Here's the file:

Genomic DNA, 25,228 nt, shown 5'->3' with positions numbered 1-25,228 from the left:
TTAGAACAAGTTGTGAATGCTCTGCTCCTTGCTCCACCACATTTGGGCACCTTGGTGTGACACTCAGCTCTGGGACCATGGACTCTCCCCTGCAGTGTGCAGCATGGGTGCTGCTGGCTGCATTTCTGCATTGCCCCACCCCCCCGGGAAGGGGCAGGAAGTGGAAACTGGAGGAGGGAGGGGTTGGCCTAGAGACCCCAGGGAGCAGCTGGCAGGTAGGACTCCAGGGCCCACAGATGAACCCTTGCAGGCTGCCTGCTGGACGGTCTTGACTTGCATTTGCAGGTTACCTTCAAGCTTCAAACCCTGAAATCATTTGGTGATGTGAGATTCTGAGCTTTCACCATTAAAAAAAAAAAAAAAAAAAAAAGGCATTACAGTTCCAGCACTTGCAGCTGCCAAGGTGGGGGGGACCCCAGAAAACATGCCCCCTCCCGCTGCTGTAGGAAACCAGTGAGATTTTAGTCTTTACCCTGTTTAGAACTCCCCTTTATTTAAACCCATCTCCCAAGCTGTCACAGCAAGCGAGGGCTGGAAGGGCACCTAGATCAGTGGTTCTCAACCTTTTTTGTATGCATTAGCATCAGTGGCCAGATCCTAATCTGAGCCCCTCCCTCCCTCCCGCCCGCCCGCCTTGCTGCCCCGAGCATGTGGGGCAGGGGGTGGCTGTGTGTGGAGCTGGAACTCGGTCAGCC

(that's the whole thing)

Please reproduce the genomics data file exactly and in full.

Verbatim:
Genomic DNA, 25,228 nt, shown 5'->3' with positions numbered 1-25,228 from the left:
TTAGAACAAGTTGTGAATGCTCTGCTCCTTGCTCCACCACATTTGGGCACCTTGGTGTGACACTCAGCTCTGGGACCATGGACTCTCCCCTGCAGTGTGCAGCATGGGTGCTGCTGGCTGCATTTCTGCATTGCCCCACCCCCCCGGGAAGGGGCAGGAAGTGGAAACTGGAGGAGGGAGGGGTTGGCCTAGAGACCCCAGGGAGCAGCTGGCAGGTAGGACTCCAGGGCCCACAGATGAACCCTTGCAGGCTGCCTGCTGGACGGTCTTGACTTGCATTTGCAGGTTACCTTCAAGCTTCAAACCCTGAAATCATTTGGTGATGTGAGATTCTGAGCTTTCACCATTAAAAAAAAAAAAAAAAAAAAAAGGCATTACAGTTCCAGCACTTGCAGCTGCCAAGGTGGGGGGGACCCCAGAAAACATGCCCCCTCCCGCTGCTGTAGGAAACCAGTGAGATTTTAGTCTTTACCCTGTTTAGAACTCCCCTTTATTTAAACCCATCTCCCAAGCTGTCACAGCAAGCGAGGGCTGGAAGGGCACCTAGATCAGTGGTTCTCAACCTTTTTTGTATGCATTAGCATCAGTGGCCAGATCCTAATCTGAGCCCCTCCCTCCCTCCCGCCCGCCCGCCTTGCTGCCCCGAGCATGTGGGGCAGGGGGTGGCTGTGTGTGGAGCTGGAACTCGGTCAGCC